Last night, Apple took a
massive tiny step toward allowing developers to include links to their sites in the apps — but this is just for ‘reader’ apps.
This isn’t a surprise, though. The firm announced this change last year to close the Japan Fair Trade Commission’s (JFTC) investigation that looked into the antimonopoly practices of Apple.
The Cupertino-based company considers any app that provides digital content a reader app. Think of magazines, newspapers, books, audio, music, or video. So Netflixs and Spotifys of the world will finally be able to link to their website for account creation and management.
However, there are many layers and conditions to this. One of the most important ones is that apps still can’t tell customers about their payment plans and offers. So your link can’t say “Sign up for our service for just $5.99.”
The new change is kinda significant for some apps — especially Netflix. Prior to this, the streaming company couldn’t redirect you to its site to create an account if you didn’t already have one. But you can’t pay for the plans on the app.
In contrast, Spotify already makes it possible to create an account from the app, offering an ad-supported tier to its services.
There are also other conditions that you need to comply with, like opening the link in an external browser and not passing additional parameters that compromise user privacy. You can read all about it here.
As a developer, first, fill out a form to get approved for the External Link Account Entitlement.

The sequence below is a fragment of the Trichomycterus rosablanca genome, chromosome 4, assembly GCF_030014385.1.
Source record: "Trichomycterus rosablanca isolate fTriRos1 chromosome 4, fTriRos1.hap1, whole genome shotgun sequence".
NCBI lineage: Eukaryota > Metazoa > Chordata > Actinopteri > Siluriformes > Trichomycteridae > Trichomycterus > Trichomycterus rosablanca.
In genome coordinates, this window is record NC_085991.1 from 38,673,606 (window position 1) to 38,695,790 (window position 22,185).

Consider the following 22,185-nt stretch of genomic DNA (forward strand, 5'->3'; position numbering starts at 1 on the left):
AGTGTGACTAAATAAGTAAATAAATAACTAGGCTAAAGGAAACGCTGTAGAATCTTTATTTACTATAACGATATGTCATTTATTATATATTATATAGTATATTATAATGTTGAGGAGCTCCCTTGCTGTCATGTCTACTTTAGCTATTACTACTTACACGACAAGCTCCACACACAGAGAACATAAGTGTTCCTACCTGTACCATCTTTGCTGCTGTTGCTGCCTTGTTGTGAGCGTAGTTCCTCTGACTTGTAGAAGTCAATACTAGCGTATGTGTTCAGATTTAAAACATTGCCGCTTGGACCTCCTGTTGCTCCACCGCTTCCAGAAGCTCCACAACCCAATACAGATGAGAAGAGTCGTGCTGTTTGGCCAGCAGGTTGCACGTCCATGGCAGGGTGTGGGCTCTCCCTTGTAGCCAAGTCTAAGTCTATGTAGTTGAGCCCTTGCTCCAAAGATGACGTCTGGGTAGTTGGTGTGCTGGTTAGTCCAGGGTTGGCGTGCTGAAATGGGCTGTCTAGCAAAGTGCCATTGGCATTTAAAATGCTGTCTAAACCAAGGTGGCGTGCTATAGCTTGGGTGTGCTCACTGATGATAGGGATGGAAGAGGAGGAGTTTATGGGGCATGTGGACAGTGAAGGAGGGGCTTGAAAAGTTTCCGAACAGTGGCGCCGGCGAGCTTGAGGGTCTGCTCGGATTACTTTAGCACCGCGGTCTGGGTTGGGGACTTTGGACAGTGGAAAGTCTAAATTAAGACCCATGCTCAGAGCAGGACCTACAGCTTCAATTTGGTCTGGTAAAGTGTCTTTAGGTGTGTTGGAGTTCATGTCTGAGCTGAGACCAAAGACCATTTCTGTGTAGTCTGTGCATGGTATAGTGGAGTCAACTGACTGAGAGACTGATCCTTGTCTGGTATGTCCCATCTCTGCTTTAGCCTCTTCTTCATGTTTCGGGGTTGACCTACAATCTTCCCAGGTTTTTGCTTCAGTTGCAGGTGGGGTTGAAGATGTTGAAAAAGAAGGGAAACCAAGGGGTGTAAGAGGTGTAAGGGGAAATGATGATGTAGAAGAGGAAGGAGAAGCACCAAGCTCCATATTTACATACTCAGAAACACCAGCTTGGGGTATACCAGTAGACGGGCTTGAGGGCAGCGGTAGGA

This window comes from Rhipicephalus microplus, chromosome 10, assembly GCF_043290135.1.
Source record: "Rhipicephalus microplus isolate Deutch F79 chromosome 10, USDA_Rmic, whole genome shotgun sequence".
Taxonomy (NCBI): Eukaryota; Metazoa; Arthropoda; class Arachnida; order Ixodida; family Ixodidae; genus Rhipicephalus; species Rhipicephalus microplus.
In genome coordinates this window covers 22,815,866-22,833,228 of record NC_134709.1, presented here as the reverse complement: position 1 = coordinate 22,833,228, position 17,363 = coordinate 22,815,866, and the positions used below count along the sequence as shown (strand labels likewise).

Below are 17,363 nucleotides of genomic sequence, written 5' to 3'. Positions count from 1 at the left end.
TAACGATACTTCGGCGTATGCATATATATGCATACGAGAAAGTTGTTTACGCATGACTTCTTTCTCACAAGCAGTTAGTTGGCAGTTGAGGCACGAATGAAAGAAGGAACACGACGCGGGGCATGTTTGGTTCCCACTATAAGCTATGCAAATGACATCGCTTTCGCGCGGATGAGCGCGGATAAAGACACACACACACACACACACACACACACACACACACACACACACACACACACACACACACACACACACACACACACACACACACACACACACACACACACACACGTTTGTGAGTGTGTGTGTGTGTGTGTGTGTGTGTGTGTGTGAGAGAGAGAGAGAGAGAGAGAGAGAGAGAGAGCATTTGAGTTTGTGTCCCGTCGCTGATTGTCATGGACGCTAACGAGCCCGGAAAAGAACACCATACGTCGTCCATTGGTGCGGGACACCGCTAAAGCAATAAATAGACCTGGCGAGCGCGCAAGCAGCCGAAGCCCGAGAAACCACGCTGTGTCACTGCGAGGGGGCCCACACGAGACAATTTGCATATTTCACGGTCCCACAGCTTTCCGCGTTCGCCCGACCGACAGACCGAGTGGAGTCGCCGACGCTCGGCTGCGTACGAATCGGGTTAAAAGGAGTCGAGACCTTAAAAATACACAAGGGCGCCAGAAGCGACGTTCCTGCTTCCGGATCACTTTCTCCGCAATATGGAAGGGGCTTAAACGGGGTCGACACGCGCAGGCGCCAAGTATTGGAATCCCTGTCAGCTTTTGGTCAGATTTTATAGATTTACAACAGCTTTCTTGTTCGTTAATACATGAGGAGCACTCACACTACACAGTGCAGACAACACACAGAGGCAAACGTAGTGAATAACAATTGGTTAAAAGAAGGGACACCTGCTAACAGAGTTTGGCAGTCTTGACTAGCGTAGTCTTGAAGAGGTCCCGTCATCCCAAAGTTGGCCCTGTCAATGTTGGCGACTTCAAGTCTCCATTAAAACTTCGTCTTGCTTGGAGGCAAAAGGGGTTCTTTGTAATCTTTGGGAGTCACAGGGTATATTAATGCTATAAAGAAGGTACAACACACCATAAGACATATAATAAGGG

Once you’ll get the approval, you need to follow Apple’s design guidelines as shown in the picture below on how to include links to your site. Of course, the final approval still rests with the company when you submit the app.
All in all, Apple’s not making huge strides in terms of giving developers the freedom to let users sign up for their services. While it makes signing up for some accounts, a tiny bit easier, most things are still unchanged.
While the scrutiny around its App Store policy has been growing amongst lawmakers across the world, the company has been conservative about mending its practices.
Last August, it allowed developers to send emails to customers to inform them about various offers and alternative payment methods. Plus, it allowed dating apps in the Netherlands to include third-party billing methods for in-app payments — but it’s still collecting a 27% cut instead of 30%.
It’s pretty clear that Apple won’t make massive changes to how it operates the App Store without some arm wriggling.